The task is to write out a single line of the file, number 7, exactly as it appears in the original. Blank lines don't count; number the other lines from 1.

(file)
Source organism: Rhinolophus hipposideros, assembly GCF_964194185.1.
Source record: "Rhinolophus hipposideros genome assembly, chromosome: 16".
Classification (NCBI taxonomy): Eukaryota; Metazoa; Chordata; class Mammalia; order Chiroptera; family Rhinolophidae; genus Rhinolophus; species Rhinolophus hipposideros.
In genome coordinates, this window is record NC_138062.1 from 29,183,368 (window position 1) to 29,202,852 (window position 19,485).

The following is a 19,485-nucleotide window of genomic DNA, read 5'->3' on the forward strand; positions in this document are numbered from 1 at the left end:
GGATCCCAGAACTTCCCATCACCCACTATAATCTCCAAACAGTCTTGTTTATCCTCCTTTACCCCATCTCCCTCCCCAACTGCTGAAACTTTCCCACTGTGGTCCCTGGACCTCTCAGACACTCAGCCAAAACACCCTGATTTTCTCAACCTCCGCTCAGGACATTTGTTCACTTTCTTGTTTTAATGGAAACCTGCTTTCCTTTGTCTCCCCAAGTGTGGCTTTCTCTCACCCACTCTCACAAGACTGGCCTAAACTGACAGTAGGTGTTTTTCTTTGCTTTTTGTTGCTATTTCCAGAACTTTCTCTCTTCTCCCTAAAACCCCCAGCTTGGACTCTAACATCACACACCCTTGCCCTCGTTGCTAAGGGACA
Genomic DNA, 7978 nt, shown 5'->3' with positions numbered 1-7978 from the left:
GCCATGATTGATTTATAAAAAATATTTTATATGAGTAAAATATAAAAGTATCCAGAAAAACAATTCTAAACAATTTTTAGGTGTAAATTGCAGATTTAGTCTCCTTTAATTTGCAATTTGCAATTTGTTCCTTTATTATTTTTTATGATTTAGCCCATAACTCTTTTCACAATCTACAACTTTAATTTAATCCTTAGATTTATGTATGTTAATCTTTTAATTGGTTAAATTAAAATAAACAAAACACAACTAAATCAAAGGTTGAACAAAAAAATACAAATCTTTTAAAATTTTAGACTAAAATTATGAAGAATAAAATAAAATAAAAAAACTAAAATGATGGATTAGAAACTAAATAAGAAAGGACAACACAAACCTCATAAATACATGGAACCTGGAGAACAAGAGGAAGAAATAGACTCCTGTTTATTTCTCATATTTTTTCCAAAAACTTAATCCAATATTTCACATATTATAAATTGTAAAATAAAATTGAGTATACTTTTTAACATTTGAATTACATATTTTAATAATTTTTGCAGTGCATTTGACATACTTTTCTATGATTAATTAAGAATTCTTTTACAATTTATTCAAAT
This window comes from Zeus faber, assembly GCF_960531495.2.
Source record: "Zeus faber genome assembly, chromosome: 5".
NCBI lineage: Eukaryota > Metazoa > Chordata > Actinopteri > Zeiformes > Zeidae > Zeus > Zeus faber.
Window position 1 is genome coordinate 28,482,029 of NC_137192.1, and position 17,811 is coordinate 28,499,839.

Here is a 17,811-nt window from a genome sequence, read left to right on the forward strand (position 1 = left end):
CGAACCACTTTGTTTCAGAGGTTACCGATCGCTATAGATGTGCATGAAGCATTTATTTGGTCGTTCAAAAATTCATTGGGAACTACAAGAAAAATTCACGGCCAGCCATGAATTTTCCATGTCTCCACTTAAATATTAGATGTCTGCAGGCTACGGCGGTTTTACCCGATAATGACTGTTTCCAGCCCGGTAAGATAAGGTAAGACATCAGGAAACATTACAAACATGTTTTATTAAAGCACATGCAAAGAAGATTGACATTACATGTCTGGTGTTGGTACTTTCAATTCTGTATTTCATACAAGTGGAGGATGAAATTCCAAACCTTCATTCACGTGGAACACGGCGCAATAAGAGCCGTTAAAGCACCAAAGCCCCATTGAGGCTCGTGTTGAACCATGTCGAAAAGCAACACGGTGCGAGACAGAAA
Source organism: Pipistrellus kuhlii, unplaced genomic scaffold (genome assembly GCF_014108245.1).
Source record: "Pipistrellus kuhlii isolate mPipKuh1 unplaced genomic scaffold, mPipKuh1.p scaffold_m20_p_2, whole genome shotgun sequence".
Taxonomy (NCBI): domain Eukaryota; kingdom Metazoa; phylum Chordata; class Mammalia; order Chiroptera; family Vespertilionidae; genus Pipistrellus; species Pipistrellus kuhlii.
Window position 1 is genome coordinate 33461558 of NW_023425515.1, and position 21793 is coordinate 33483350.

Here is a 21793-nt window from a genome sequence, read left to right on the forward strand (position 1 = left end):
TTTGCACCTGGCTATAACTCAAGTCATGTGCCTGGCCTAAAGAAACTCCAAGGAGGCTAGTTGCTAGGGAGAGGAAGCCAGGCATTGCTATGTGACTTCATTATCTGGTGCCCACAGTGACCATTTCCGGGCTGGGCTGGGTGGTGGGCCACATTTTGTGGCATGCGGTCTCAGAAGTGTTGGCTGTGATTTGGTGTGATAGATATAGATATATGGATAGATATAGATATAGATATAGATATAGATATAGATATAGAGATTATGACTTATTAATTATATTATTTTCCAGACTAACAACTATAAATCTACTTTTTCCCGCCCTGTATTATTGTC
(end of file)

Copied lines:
Genomic DNA, 7978 nt, shown 5'->3' with positions numbered 1-7978 from the left: